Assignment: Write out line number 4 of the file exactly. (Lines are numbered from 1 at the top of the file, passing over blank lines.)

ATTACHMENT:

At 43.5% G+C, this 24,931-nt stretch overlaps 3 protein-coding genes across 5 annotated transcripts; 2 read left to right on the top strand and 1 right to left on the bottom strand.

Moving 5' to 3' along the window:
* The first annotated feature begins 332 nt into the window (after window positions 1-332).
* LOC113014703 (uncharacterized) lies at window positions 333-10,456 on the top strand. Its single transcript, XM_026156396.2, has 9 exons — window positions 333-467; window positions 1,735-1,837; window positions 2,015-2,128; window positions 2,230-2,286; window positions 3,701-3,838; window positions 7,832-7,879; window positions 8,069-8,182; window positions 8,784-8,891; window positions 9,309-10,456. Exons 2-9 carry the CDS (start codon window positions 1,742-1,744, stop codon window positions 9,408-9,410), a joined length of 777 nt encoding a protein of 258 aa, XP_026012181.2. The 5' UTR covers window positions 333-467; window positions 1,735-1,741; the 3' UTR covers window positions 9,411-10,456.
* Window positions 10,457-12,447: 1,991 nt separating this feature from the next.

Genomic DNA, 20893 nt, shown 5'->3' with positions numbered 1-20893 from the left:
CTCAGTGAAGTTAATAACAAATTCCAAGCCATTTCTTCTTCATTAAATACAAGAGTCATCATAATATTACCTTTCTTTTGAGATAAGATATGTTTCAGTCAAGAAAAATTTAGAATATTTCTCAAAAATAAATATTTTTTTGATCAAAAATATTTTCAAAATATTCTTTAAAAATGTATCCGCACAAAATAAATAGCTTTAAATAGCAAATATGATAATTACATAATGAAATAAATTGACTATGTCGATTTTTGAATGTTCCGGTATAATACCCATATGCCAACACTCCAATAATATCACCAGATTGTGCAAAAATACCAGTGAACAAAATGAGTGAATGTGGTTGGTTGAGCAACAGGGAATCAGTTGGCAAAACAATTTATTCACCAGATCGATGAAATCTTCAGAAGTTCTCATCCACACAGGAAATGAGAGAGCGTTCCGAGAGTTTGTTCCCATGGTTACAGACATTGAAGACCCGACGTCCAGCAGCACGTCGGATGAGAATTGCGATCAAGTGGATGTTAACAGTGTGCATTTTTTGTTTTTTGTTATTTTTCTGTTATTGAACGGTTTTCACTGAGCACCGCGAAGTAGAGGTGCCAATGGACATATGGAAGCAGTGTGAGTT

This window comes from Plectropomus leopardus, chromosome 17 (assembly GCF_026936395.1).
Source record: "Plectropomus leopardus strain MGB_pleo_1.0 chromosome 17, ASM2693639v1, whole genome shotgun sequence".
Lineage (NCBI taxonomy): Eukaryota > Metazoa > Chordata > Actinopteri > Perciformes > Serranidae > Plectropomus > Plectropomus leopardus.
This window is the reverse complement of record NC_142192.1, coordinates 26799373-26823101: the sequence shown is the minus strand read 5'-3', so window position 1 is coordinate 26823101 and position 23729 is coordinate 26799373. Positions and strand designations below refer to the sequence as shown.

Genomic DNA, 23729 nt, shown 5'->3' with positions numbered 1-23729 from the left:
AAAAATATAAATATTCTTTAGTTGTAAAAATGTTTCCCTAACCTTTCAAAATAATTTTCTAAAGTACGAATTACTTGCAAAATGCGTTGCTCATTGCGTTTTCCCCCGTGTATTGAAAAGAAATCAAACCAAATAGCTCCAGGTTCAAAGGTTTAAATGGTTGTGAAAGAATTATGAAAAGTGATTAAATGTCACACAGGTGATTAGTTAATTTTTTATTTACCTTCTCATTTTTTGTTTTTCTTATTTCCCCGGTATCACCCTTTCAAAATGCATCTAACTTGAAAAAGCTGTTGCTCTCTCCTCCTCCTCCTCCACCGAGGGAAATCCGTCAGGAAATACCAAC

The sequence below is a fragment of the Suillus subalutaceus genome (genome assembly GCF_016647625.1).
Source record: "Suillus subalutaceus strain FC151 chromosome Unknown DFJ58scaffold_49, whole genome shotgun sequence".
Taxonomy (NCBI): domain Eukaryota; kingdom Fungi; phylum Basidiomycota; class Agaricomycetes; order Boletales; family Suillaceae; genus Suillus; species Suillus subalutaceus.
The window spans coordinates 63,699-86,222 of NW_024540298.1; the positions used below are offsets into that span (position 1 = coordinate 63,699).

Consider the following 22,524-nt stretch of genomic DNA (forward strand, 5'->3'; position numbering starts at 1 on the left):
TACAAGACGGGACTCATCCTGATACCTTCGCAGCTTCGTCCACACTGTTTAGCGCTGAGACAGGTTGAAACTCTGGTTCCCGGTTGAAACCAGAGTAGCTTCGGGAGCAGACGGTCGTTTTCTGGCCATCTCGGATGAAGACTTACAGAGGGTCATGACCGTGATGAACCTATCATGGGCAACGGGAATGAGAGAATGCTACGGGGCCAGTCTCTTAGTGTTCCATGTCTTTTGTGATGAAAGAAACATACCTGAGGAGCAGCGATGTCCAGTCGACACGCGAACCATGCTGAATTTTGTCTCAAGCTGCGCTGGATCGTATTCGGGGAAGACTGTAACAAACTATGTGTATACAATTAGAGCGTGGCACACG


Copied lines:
* LOC113014703 (uncharacterized) lies at window positions 333-10,456 on the top strand. Its single transcript, XM_026156396.2, has 9 exons — window positions 333-467; window positions 1,735-1,837; window positions 2,015-2,128; window positions 2,230-2,286; window positions 3,701-3,838; window positions 7,832-7,879; window positions 8,069-8,182; window positions 8,784-8,891; window positions 9,309-10,456. Exons 2-9 carry the CDS (start codon window positions 1,742-1,744, stop codon window positions 9,408-9,410), a joined length of 777 nt encoding a protein of 258 aa, XP_026012181.2. The 5' UTR covers window positions 333-467; window positions 1,735-1,741; the 3' UTR covers window positions 9,411-10,456.